Pearson’s correlations between the levels of biochemical parameters and the levels of hormones in serum and the prostate tissue of BPH patients with and without MetS (Table 4) demonstrated that serum SHBG levels correlated weakly with waist size (p = −0.202, p = 0.012) and TG levels (p = −0.217, p = 0.007). No such relationships were found for prostate tissue. Instead, we observed correlations between the level of TT and the levels of SHBG (p = −0.187, p = 0.032) and FT (p = 0.201, p = 0.012). Serum LH levels correlated with patients’ age (p = 0.167, p = 0.040) and FPG (p = 0.299, p = 0.001). The level of FPG correlated with the levels of LH (p = 0.299, p = 0.001) and TT (p = −0.160, p = 0.047), but only in serum. Serum insulin levels correlated positively with waist size (p = 0.199, p = 0.026), BMI (p = 0.243, p = 0.006), age (p = 0.292, p = 0.001), TG (p = 0.209, p = 0.019), and FPG (p = 0.214, p = 0.016).
The relationships between metabolic disorders and the concentrations of hormones involved in the etiopathogenesis of BPH are a focus of ongoing research. What has been observed during the process of men’s aging is a physiological decline in the level of testosterone, resulting from the decreased synthesis of androgen hormones.5,21 This can lead to many clinical symptoms, such as a loss of libido, reduced muscle strength and muscle mass, decreased bone mineralization, and decreased testicular volume.21 Nonetheless, the role of the decline in testosterone levels, which is found in BPH alongside metabolic disorders, is open to debate. Testosterone and the product of its enzymatic conversion – dihydrotestosterone (DHT) – are known to take part in the growth and proliferation of prostate cells.22,23
In our study, the levels of all the parameters in BPH patients differed significantly between the prostate tissue and serum. The literature lacks accurate data on testosterone and DHT levels in prostate tissue homogenates, in part due to differing methods of collecting material for chemical analysis. At present, DHT levels in prostate tissue are believed to be independent of BPH. At the same time, there are no adequate data on testosterone levels in prostate tissue.18,24,25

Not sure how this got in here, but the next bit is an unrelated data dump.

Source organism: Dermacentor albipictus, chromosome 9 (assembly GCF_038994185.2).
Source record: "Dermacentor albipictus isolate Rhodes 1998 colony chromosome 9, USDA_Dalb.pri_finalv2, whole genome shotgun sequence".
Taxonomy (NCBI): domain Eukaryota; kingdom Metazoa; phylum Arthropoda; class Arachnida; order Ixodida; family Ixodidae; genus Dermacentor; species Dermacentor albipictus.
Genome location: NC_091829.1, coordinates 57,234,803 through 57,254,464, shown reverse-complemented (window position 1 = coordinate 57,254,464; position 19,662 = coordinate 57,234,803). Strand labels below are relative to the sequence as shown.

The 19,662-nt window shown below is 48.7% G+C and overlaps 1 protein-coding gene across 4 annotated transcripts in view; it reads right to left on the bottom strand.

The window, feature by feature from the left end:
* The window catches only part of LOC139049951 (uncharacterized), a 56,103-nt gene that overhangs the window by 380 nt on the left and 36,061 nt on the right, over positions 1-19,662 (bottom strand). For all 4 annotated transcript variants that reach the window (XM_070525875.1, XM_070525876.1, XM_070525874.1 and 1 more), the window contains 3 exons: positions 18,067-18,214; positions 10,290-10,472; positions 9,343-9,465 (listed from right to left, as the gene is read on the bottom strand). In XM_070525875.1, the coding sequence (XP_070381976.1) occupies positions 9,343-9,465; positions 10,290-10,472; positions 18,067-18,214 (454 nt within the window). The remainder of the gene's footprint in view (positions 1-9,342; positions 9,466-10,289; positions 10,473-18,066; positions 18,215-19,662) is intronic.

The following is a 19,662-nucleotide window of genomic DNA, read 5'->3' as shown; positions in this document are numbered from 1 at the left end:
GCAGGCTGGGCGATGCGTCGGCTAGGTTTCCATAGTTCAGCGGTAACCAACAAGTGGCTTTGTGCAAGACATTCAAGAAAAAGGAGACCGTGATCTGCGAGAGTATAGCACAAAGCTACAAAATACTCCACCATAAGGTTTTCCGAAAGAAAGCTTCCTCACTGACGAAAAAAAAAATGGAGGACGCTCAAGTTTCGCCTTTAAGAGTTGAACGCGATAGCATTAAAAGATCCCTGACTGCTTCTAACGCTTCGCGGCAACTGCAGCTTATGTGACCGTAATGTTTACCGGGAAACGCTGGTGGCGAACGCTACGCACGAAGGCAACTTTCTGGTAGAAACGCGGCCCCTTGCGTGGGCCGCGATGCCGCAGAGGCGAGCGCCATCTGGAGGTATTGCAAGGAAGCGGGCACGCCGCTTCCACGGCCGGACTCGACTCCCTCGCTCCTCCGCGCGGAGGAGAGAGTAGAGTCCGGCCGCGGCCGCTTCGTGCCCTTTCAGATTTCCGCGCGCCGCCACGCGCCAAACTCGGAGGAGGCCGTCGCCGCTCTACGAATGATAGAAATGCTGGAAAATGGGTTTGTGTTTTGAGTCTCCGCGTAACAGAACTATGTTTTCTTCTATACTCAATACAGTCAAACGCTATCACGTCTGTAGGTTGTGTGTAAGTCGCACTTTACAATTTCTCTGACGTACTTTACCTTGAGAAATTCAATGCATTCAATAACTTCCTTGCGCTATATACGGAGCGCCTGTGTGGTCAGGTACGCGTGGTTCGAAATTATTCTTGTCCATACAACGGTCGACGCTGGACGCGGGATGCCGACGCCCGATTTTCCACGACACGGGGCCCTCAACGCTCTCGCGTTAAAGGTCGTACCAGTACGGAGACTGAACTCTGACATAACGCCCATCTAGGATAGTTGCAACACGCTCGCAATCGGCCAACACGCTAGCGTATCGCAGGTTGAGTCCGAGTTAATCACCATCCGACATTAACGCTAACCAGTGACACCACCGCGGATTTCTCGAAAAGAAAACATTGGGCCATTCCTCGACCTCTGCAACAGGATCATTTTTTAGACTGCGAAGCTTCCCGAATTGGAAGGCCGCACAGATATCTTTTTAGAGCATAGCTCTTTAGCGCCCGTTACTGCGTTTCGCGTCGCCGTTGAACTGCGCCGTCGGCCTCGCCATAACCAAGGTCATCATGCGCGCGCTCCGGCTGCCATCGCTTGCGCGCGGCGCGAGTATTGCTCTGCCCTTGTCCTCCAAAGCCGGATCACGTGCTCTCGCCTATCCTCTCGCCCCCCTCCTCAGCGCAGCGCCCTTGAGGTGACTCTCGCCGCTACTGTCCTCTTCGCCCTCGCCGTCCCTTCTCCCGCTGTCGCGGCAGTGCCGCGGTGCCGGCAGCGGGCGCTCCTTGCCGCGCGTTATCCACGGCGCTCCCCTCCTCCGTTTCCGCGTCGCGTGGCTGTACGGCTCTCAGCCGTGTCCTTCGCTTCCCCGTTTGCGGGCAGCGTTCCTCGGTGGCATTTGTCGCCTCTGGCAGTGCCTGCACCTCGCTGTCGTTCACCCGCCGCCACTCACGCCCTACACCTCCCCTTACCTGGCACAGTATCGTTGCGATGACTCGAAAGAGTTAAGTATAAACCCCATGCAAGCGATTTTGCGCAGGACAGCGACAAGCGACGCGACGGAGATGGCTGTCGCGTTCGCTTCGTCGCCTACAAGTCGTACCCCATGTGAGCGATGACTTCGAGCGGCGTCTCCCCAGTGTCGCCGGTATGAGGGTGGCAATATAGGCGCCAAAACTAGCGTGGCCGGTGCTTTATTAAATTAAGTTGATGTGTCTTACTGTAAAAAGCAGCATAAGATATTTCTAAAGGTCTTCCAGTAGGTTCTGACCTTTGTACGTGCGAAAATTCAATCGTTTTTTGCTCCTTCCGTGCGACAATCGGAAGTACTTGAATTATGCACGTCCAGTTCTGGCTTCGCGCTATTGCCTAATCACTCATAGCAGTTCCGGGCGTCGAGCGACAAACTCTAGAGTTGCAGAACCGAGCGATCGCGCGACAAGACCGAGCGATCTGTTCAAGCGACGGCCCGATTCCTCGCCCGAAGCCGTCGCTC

Results regarding particular hormone levels can slightly differ depending on the prostate tissue sampling method. Tissues obtained via transurethral resection of the prostate may undergo electrothermal damage. Tissues obtained by biopsy can only be preserved for a short time. This method, however, enables accurate collection of the material from particular areas of the prostate. Tissues taken during open surgery or autopsy are dehydrated and degenerated.18
Pejčić et al17 reported median TT and DHT levels that were akin to those in our analysis and the literature data. However, these results cannot be objectively compared owing to the differing ways of collecting research material (biopsy in Pejčić et al’s study) and the different methods (liquid chromatography–mass spectrometry [LC-MS] and liquid chromatography–tandem mass spectrometry [LC-MS/MS]) of determining hormone levels in the tested material. The researchers demonstrated that both TT and DHT accumulated in hyperplastic prostate tissue, but that DHT levels were visibly higher. One additionally analyzed parameter in that study was prostate volume. The authors noted that the mean DHT-to-TT ratio in larger prostates was considerably higher than in smaller ones.
In our study, TT and DHEAS levels in prostate tissue homogenates were analyzed in patients both with and without MetS, but no statistically significant differences were revealed.